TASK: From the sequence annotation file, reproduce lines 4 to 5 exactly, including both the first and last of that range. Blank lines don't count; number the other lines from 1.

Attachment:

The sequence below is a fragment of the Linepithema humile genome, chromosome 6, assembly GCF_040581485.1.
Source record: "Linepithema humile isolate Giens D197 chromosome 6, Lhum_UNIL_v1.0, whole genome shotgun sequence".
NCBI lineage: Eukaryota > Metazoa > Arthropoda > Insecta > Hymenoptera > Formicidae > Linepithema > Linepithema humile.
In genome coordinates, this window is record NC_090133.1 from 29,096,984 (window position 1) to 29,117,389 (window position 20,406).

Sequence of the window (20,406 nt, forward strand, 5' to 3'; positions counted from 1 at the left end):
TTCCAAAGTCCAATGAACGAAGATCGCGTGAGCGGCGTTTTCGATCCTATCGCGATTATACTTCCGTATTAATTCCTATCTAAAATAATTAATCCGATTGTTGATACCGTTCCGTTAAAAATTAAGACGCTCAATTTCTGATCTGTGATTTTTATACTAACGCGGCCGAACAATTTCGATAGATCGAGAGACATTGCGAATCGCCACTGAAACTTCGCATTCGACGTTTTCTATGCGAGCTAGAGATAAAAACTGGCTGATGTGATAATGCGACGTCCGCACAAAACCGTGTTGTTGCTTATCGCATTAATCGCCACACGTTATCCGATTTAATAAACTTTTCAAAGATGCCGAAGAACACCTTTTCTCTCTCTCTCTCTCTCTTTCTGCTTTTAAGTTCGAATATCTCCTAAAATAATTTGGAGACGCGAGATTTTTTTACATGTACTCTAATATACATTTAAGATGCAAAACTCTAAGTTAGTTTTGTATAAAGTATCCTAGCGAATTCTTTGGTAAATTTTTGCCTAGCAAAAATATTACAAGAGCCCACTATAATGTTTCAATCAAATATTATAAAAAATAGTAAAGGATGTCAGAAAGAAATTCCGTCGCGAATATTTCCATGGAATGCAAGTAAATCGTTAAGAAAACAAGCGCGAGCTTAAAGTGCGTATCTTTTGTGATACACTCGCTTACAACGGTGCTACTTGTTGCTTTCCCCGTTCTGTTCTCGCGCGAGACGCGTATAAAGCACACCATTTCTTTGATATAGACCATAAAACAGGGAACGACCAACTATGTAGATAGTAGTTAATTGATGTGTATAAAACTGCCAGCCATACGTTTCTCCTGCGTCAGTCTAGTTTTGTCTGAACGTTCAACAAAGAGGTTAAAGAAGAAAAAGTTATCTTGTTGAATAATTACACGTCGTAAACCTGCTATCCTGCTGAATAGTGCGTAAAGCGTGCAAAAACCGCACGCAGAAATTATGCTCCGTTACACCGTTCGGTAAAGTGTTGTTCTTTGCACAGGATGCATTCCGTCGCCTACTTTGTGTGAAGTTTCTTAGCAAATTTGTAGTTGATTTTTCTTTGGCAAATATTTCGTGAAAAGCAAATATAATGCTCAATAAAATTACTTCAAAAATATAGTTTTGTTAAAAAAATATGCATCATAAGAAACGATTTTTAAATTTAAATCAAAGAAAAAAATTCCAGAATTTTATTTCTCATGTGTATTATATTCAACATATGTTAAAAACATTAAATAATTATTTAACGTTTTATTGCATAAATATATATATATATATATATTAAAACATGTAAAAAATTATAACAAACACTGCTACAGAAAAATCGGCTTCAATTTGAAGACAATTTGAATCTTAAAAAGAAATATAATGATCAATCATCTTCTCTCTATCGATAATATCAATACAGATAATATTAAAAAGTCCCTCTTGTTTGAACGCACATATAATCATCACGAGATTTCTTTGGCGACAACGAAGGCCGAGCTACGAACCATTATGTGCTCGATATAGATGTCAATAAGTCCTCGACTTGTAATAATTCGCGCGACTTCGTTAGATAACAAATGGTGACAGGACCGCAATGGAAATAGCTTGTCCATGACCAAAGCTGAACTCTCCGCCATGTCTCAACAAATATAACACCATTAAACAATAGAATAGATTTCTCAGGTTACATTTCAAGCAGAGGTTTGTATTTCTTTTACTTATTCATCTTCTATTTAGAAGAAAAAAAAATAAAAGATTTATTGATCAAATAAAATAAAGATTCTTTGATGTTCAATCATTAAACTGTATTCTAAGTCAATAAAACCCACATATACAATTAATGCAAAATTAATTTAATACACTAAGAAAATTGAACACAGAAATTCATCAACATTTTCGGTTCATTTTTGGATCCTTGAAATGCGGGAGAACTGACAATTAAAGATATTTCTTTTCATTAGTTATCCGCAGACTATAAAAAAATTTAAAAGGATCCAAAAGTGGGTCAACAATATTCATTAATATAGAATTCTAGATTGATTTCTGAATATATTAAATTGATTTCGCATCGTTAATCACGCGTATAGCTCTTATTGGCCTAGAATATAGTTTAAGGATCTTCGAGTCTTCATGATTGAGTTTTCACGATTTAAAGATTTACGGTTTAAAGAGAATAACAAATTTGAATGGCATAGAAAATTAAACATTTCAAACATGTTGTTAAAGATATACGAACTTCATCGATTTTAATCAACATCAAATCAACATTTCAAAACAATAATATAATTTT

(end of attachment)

In genome coordinates, this window is record NC_090133.1 from 29,096,984 (window position 1) to 29,117,389 (window position 20,406).

Sequence of the window (20,406 nt, forward strand, 5' to 3'; positions counted from 1 at the left end):